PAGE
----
How much does your Apple device cost the earth?

by Rasheeda Russell on Jun 07, 2022

shot of macbook in low lighting

We all love to buy a new Apple device. Apple has worked hard on persuading us that buying a new Apple device is something special and that its quality is worth paying a premium for. The unboxing experience of a new iPhone or MacBook is something that we are sure most of us have enjoyed.

Because Apple devices are well made, they can have a long usable life. This allows them to be re-used and repaired.

above shot of macbook with coloured home screen backgrounf

As consumers and business owners, we have all become more aware of the environmental impact of our buying decisions. In order to give you some more information when choosing to buy a new Apple device or consider refurbished we have helped answer the question:

Exactly how much does the manufacturing process of an Apple device impact the environment?

back of iphone

There are 4 four main categories:

  • The mining of the materials for production
  • The production process itself
  • The transportation of parts between Apple factories and also the transport of the product to consumers
  • The impact of e-waste at the end of life
four emojis in circles

Some of the major natural resources mined for the Apple devices are: Aluminum, Cobalt, Tungsten, Gold, Tin, Zinc, Copper, Iron, Nickel, Gallium, Tantalum and more. **These are all non-renewable resources.** These minerals are mined in Mongolia, China, Peru, Chile and Cerro Rico, a mountain in Bolivia.

The environmental impact of the extraction of minerals is enormous. Just some of the negative environmental consequences are water pollution, deforestation and harm to flora and fauna. The hazardous waste from the mining process goes straight into the water supply and trees are cut down to make space for mines.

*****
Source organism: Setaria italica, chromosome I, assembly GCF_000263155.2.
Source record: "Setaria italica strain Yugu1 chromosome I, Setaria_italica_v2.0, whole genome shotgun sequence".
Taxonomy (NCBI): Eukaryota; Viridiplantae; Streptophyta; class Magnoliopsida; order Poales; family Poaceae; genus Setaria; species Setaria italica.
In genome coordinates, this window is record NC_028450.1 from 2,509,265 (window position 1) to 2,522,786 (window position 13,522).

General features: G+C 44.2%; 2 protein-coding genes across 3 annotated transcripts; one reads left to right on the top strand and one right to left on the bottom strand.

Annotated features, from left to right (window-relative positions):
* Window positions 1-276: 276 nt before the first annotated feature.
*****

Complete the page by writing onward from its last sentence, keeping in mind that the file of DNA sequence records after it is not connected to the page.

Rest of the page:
laptop with home screen of machinery excavating resources

According to Apple’s 2020 environmental report, Apple has tried to reduce the use of these mined materials. The company found a recycler collecting rare earth magnet manufacturing scrap, and it began harvesting the scrap to make new magnets. It also claims to be working on recycling rare earths from end of life devices, which will likely require new scientific breakthroughs to accomplish.

While this is welcome the need to mine new materials for the ever growing demand for devices will not go away.

The production process

The processing of these minerals to produce parts also generates a large amount of CO2. Apple has done some work into ensuring that the energy produced to power these mines come from sustainable sources but mining processes are incredibly energy intensive.

The device assembly stage also produces a large amount of CO2. With regard to iPhones for example, the larger the phone and screen the bigger its impact. The glass needed to be produced for the iPhone SE is much smaller than that for the iPhone 12 Pro Max.

close up shot of iphone parts


The minerals, once mined, are mostly transported by a cargo ship, or by rail, to the factories that produce the parts for Apple devices. Trains are a much better form of transport than a plane. However, a cargo ship emits a large amount of Carbon. It requires about 300 million tons of very dirty fuel, **which produces almost 3% of the world's CO2 emissions.**

Once the parts have been manufactured, they need to be shipped to Foxcon factories in China. Afterwards, they are transported to Apple distribution centres and finally to Apple stores across the world. The majority of the supply of the finished product is transported by air.

plane flying over ship of containers

The cost to recycle an Apple device at the end of its life is low. Apple is also working to recycle parts from devices which are too damaged to be easily refurbished.

If improperly disposed, the environmental impact is devastating. E-waste is more problematic than other waste because it often contains very harmful and toxic chemicals like mercury and lead. E-waste is usually transported to Africa and other developing countries. If not properly disposed of, it could leak into the water table and causes health problems for humans and animals alike.

broken iphones

What can I do?

Don’t buy new if you don’t need to. Consider a refurbished Macbook or refurbished iPhone the next time you need to upgrade your device. If your device is slowing down, speak to one of our Klyk tech experts. It might be possible to upgrade your current device to give it a new lease of life.

Refurbished tech or refurbishing your current device will help you reduce the CO2 impact of your business and help reduce the growing problem of e-waste.

imac with green background and light bulb